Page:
I’ll bet you can tell me exactly when you last did a cardio workout. I’ll bet the same of your next strength training session. When will it be?

Can you tell me the same about when you are next due to connect with your prior clients? Without fail this is the #1 blooper of fitness professionals. We seem to have our eye on the next one but we forget the one who was with us, was happy, liked our services, and ended their sessions and the current need that they had.

Yet, we all have different needs over time. I have five pairs of dress pants in my closet, but I don’t have any that are really in style and I love. I have a weight training routine I do when I’m stuck at home snowbound or with too little time to drive down the mountain, but I don’t look forward to it. Last season I needed functional training for triathlon and this season I need to increase weight for strength and power.

Your prior clients have changing needs, too. Reconnecting makes them realize it. Or, having already realized it and been thinking they needed to do something about it, your call will come at just the right time.

Like the Pottery Barn coupon for 10% off because they want me back. Me! Imagine. How cool they missed me and noticed! (and I need them!)

Earlier this year I shared some news with my subscribers about the lifetime buying cycle of many clients. It’s true that a small percent of customers will buy the first time they connect. They’ve done their research on you online already or they got a direct referral from a trusted friend. They say someone else with results they want that works with you or they got a “do this or else” from a doctor.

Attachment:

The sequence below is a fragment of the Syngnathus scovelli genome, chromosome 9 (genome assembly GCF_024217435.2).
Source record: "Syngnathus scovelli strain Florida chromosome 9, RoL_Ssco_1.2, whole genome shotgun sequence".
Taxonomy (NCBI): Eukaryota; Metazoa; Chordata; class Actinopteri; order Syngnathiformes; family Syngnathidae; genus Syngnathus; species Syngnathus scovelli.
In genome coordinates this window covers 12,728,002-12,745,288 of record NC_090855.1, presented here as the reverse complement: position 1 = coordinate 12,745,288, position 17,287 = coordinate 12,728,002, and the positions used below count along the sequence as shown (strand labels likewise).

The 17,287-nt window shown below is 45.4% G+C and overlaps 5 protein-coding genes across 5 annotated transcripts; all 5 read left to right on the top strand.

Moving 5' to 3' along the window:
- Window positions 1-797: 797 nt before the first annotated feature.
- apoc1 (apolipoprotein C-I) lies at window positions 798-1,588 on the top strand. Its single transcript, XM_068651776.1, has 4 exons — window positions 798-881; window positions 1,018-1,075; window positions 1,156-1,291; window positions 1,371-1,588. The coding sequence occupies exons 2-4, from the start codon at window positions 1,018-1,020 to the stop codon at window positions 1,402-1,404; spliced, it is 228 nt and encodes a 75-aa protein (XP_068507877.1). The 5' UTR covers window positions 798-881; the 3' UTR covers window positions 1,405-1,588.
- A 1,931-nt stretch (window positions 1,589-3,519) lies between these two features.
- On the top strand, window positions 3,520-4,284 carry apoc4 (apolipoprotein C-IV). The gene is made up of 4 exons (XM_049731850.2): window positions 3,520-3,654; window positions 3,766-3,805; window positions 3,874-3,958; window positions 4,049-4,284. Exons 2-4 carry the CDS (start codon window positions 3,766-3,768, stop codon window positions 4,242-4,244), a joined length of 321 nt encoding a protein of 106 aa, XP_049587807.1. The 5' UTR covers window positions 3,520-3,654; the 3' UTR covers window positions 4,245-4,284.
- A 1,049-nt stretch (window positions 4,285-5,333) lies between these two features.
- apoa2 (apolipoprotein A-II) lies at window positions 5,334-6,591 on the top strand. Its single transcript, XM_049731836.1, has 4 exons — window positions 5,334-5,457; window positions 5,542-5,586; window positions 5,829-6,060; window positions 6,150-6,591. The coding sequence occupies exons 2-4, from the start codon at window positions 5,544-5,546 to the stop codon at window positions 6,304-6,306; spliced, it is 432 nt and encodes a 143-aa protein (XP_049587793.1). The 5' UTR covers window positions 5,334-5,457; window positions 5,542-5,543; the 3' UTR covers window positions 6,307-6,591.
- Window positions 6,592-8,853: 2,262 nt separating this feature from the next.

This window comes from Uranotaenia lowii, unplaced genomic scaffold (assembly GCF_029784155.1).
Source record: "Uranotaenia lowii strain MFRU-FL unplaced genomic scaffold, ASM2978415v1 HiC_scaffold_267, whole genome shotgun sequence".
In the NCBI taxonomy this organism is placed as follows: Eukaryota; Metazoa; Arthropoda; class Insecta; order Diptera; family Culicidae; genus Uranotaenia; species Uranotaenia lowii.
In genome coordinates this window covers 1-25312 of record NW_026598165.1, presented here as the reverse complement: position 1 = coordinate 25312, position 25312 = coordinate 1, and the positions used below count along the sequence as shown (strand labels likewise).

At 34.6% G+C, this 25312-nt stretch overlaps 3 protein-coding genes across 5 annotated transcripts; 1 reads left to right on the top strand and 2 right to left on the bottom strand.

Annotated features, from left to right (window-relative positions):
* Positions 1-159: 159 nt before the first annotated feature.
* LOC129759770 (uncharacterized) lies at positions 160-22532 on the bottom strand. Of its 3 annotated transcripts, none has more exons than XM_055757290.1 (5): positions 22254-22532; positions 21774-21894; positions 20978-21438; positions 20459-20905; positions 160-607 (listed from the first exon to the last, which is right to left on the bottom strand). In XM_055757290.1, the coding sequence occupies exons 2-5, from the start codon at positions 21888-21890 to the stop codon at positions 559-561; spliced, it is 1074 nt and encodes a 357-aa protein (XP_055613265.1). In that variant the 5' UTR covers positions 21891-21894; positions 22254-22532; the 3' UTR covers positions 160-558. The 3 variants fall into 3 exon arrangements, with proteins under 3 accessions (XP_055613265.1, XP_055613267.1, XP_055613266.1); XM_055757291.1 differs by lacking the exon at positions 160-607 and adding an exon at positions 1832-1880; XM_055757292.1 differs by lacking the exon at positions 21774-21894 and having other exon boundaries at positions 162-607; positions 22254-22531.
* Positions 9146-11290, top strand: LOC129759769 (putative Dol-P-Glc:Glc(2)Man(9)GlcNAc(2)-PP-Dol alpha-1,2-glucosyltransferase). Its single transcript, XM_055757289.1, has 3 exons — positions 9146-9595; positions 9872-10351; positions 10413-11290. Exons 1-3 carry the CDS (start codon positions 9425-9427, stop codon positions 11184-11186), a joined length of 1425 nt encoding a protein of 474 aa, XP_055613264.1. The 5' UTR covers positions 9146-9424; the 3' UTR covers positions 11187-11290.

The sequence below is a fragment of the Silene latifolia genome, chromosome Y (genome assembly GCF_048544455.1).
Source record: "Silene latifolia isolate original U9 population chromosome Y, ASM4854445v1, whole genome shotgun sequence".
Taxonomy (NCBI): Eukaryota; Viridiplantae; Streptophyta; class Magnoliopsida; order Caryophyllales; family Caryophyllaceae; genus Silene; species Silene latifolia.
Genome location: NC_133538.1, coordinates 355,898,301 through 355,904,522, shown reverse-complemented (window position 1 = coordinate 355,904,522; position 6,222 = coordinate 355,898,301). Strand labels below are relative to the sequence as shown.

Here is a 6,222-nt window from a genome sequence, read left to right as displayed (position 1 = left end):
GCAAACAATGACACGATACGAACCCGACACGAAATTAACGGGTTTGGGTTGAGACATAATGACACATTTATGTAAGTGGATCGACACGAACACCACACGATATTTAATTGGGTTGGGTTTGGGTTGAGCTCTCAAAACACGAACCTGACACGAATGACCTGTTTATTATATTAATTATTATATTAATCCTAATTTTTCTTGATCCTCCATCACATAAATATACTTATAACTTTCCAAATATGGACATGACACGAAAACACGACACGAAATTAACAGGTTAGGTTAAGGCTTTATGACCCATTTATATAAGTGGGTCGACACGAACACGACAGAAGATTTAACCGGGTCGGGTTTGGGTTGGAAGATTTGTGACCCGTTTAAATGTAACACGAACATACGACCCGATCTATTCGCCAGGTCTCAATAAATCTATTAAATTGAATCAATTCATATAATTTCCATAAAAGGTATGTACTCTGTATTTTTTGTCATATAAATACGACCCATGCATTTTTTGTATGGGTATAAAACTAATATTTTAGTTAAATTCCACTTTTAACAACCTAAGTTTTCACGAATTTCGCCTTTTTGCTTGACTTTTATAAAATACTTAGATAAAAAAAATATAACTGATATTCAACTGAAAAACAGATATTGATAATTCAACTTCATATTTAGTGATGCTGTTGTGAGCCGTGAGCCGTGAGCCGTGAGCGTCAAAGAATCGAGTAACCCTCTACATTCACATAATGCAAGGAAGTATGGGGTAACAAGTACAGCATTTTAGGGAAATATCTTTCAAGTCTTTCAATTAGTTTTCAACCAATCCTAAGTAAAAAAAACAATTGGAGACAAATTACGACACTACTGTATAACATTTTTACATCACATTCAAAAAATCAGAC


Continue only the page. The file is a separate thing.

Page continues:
But up to 50% or more of your customers won’t buy for another 180 days.

IF you nurture them. If you don’t, they’ll buy, but from someone else. The time isn’t right. They are slow processors. They never act quickly. For some of us that drives us crazy (me!) For others, it is us. Yet, we skip over the need to nurture that relationship. That is, we don’t continue to send them valuable information specific to the reason we connected with them.

The error a lot of trainers make with their email lists is that they don’t segment lists. They put everyone into one pot and always send them the same stuff. That doesn’t feel even like the big Pottery Barn reaching out to me knowing when I made my last purchase was too long ago. I’m guessing that system is triggered every 6 months.

What triggers do you have set up?

And what specifically do you do with a lead who said “no” today but didn’t say “never!” – how are you following up each month at least or bi-monthly with specific information about the need for regular exercise, details about how to implement, why to implement, and technique strategies they can use even at home?

Then what are you doing to trigger a mailing or a phone call by a staff member reaching out to this group of not-yet buyers?

As I write this post, it’s December. It’s a perfect time to be reconnecting. But if you haven’t nurtured them they aren’t opening that mass email. You need to call them. You need to take “unopens” and move them off your list and attempt some other way to re-engage.

This is valuable hourly time. Trying to come up with an idea to get new people in the door for the first time is really less of a warm lead and a longer shot. Someone has already told you, “I’m interested,” if you’ve seen them.

Follow up. Regularly and consistently.

The words of struggling businesses are…”I have done that but I haven’t done that in a while.” You don’t want to have to remember to market. It should be the #1 priority in your business. You have to get them in….before you can service them. Once you get them in, you have to keep them in.

Follow Up.

Systematically, on schedule.

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